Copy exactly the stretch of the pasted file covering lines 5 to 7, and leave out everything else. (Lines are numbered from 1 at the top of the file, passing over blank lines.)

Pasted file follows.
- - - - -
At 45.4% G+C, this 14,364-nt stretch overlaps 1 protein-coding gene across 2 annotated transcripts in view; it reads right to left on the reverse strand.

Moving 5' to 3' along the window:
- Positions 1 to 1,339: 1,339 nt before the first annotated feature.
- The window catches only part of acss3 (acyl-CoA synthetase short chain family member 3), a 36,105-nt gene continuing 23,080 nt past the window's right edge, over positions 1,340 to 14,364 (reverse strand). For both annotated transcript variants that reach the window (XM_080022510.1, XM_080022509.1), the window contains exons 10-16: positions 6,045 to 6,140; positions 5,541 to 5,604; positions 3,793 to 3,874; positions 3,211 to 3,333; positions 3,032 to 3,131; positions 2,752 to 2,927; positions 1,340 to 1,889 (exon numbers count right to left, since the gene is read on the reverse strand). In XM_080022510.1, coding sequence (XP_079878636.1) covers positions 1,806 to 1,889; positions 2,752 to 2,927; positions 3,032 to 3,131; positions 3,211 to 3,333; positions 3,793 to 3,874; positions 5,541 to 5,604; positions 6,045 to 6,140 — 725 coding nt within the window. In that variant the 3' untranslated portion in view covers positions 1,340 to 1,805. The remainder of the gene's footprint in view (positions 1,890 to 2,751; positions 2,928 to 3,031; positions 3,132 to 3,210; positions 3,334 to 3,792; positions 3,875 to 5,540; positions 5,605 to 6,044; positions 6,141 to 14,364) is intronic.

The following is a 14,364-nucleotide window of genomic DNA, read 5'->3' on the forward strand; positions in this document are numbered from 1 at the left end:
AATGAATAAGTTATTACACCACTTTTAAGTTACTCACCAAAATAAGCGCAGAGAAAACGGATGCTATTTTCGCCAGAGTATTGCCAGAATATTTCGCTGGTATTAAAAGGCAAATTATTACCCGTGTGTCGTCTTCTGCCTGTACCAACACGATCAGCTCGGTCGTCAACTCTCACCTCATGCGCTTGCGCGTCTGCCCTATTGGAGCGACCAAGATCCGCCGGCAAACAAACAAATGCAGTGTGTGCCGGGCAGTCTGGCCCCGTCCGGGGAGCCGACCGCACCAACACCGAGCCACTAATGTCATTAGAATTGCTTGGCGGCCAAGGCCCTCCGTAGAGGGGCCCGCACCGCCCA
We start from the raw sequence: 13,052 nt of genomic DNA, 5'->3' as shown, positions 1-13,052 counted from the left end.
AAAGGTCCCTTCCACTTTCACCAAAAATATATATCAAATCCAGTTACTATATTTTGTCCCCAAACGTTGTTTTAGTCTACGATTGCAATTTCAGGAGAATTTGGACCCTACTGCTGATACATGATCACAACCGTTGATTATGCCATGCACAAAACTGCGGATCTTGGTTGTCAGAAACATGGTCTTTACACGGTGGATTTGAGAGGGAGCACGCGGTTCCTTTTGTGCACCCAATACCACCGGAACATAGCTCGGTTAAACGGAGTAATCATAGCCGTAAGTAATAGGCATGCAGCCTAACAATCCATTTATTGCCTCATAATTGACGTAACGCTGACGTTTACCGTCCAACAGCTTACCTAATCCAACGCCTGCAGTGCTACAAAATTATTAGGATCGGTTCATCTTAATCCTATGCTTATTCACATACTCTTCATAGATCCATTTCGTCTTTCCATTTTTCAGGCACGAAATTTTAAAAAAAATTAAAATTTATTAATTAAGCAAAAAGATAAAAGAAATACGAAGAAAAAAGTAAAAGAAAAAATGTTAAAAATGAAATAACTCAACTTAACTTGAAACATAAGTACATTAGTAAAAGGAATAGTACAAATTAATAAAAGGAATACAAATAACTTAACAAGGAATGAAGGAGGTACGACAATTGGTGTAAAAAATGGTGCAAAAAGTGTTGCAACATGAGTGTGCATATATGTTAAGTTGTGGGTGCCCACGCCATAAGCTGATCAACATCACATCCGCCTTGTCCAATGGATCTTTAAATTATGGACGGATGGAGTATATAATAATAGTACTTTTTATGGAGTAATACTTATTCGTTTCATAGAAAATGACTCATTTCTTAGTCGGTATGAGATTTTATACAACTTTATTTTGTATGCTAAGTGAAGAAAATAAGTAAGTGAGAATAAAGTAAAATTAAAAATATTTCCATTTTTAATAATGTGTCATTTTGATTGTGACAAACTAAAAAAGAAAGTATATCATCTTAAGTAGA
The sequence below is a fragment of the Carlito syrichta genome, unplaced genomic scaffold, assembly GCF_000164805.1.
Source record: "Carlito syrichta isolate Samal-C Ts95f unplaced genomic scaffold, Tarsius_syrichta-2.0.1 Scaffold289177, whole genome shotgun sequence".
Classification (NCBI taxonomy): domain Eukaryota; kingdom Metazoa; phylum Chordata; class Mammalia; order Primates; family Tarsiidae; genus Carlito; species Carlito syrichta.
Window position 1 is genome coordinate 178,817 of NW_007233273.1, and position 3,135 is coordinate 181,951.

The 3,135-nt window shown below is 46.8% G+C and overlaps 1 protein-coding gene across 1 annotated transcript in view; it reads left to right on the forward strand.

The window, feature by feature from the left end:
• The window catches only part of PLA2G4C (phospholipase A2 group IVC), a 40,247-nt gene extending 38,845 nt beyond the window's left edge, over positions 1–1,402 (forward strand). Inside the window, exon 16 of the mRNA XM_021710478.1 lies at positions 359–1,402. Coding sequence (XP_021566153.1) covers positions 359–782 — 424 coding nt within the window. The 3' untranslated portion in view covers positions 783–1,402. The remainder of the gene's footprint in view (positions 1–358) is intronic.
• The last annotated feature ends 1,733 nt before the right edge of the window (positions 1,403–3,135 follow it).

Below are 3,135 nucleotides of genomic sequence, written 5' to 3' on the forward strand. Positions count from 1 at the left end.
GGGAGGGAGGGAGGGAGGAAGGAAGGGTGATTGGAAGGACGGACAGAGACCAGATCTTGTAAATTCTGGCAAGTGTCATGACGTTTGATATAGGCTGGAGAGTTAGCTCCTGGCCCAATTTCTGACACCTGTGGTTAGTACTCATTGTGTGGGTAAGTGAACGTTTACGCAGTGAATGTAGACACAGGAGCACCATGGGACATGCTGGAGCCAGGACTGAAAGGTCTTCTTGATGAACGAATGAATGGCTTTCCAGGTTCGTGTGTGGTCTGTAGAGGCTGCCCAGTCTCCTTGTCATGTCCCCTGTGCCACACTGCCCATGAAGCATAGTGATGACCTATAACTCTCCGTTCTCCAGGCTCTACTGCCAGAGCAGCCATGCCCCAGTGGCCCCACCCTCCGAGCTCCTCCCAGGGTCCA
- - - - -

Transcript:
The following is a 14,364-nucleotide window of genomic DNA, read 5'->3' on the forward strand; positions in this document are numbered from 1 at the left end:
AATGAATAAGTTATTACACCACTTTTAAGTTACTCACCAAAATAAGCGCAGAGAAAACGGATGCTATTTTCGCCAGAGTATTGCCAGAATATTTCGCTGGTATTAAAAGGCAAATTATTACCCGTGTGTCGTCTTCTGCCTGTACCAACACGATCAGCTCGGTCGTCAACTCTCACCTCATGCGCTTGCGCGTCTGCCCTATTGGAGCGACCAAGATCCGCCGGCAAACAAACAAATGCAGTGTGTGCCGGGCAGTCTGGCCCCGTCCGGGGAGCCGACCGCACCAACACCGAGCCACTAATGTCATTAGAATTGCTTGGCGGCCAAGGCCCTCCGTAGAGGGGCCCGCACCGCCCA
We start from the raw sequence: 13,052 nt of genomic DNA, 5'->3' as shown, positions 1-13,052 counted from the left end.